World War Women

From September 29, 2018 to January 6, 2019

A travelling exhibition developed by the Canadian War Museum.


Photo: After D-Day on June 6, 1944, Canadian nurses followed troops as they advanced across northwestern Europe. Library and Archives Canada, PA-132851


World War Women explores the contributions made by women to Canada’s participation in the First and Second World Wars. During these periods of extraordinary change and hardship, women served in the military, took on paid and volunteer war work and, in many cases, waited and worried about loved ones in uniform, some of whom they would never see again. This exhibition explores the challenges women faced during two World Wars, examines the choices they made, and highlights objects that tell their stories. 

Divided into four thematic zones, World War Women uses artifacts, images, audiovisuals and archival materials to delve into the personal stories of Canadian women during the World Wars.  


In 1914, Joan Arnoldi and Mary Plummer founded the Canadian Field Comforts Commission. The Commission organized the efforts of Canadian women in creating comfort boxes, which contained small luxuries such as soap, candies, food and clothes to be sent to soldiers on the front lines. Among the most popular items in the boxes were woollen socks and gloves, created by a veritable army of home-front knitters who wielded their needles for the war effort. In this section of the exhibition, visitors will see photographs and artifacts relating to the creation of knitted clothing and comfort boxes.  

The theme of volunteering continues with photographs and panels exploring the role of women and girls who raised funds by selling War Savings Stamps during the Second World War. 


Photo: Wearing her white veil and blue working dress, First World War nurse Blanche Lavallée appears calm and professional. Nursing Sister - Richard George Mathews - CWM 19710261-6070 - Beaverbrook Collection of War Art Canadian War Museum


Women’s service with the Canadian military was significantly different during the First and Second World Wars. During the First World War, women were only permitted to serve as nurses. During the Second World War, however, women took on many new service roles in the army, navy and air force. This part of the exhibition focuses on the experiences of the more than 50,000 Canadian women who served during the two World Wars. 

Nurses’ work took them close to the front lines, sometimes within range of enemy fire. Medals, souvenirs and archival photographs allow visitors to explore the stories of women who tended to ill and injured soldiers, often under perilous conditions.  

By 1942, women were replacing men in non-combat positions in every branch of the military. This part of the exhibition includes a digital selection of paintings showing the experiences of servicewomen, created by artist Molly Lamb Bobak — the only female Canadian official war artist to be sent overseas during the Second World War. Also in this section, uniforms and photographs tell the stories of women who served with the Canadian military.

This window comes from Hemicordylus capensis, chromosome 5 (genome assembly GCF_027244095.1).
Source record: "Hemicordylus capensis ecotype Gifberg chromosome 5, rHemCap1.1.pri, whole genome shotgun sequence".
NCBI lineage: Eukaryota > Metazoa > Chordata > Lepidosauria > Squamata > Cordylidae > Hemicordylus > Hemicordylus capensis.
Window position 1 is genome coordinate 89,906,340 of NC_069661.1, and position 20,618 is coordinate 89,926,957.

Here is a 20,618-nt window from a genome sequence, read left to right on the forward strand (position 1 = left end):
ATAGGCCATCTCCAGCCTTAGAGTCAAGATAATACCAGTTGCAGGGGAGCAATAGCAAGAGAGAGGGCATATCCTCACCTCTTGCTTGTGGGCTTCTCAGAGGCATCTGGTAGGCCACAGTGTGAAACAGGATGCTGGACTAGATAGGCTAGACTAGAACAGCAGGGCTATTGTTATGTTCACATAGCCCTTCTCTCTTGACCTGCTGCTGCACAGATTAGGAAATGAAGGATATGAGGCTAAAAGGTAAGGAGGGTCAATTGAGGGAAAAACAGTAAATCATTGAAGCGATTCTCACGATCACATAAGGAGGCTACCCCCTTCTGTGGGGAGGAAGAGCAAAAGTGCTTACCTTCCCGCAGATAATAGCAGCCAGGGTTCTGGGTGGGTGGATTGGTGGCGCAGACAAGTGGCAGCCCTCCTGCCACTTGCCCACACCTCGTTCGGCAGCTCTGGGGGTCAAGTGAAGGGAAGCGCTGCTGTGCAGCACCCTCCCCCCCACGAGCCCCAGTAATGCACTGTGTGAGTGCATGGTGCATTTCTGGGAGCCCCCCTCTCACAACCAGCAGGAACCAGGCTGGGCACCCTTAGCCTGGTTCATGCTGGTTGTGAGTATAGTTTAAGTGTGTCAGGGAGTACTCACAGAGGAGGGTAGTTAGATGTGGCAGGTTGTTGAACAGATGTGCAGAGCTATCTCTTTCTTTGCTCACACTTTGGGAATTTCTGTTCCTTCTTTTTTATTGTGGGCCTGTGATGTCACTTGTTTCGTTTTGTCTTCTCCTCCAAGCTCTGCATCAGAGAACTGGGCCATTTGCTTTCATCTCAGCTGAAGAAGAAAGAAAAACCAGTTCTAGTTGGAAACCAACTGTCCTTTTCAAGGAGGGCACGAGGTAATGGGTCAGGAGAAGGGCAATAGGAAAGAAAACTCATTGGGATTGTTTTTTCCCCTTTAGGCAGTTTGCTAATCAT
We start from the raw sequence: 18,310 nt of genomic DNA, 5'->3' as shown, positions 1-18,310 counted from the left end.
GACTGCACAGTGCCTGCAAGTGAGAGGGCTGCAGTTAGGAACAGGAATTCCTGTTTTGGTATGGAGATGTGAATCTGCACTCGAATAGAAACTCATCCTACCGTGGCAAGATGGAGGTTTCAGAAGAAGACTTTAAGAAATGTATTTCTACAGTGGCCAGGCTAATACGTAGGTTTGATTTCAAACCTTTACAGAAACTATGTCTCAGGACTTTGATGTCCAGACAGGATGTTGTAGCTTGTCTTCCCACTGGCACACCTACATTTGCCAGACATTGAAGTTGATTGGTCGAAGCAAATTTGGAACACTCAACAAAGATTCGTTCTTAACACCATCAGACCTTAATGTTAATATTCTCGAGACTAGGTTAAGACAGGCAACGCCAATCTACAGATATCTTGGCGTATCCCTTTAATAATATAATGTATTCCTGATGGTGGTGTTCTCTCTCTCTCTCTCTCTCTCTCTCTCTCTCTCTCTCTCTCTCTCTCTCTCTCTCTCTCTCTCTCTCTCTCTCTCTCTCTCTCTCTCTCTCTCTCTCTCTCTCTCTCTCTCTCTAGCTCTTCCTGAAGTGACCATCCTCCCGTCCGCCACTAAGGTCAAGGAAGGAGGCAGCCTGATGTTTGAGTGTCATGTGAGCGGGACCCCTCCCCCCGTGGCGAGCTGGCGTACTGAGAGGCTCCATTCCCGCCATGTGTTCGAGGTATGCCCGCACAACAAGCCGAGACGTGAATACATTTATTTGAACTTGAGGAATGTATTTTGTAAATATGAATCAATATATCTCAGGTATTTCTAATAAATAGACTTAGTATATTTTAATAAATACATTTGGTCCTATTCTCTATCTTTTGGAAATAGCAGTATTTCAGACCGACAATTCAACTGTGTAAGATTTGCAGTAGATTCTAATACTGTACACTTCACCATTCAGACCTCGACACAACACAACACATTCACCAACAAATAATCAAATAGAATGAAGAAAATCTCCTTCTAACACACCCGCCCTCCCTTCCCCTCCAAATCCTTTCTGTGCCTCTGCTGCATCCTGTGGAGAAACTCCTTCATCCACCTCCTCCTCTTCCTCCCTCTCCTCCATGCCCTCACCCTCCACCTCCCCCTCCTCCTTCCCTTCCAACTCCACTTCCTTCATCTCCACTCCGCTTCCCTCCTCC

As men left for the front, and wartime conditions increased the need for weapons, vehicles and food supplies, tens — and later hundreds — of thousands of women joined the industrial and agricultural workforce. During the First World War, thousands of women worked for the Imperial Munitions Board, manufacturing items such as high-explosive artillery shells. During the Second World War, approximately 300,000 women held jobs related to war production, many in traditionally male sectors such as heavy industry, agriculture, medicine and aviation. Artillery shells, war worker’s badges and artificial eyes illustrate the work performed by these women. Dismissal notices and unemployment insurance books reflect the fact that thousands of skilled women also lost their jobs at war’s end, as servicemen returned from overseas.  

The objects in this section depict women’s war work and the policies put in place to ensure their participation, including daycare and a national employment registration system. 

Photo: Workers at the Canadian Car and Foundry plant in Fort William, Ontario, assembled Curtiss Helldiver aircraft. At the height of production, the plant employed more than 6,700 workers, 40 per cent of whom were women. IMG2015-0347-0002-Dm Canadian Museum of History


Worry and Loss 

Jeannie Cassels Boucher wrote to her son, Robert, who was serving in France, saying, “My Dear boy, with my count you are in the line this week. Hope you ... come out all O.K.” The letter was returned to her, unread, after Robert’s death in 1917. 

Her experience matches that of hundreds of thousands of Canadian women who saw their husbands and fiancés, fathers and sons, brothers and friends march away in uniform. More than 115,000 Canadian men died in the two World Wars. Many others returned physically and emotionally scarred.  

The exhibition concludes with an array of photographs and artifacts evoking the worry and grief of women whose loved ones were killed in action. Bureaucratic form letters and telegrams contrast with private letters of condolence, keepsakes from sweethearts and lockets containing photographs of lost sons — reminding visitors of war’s terrible toll and the need to endure in the face of tragedy.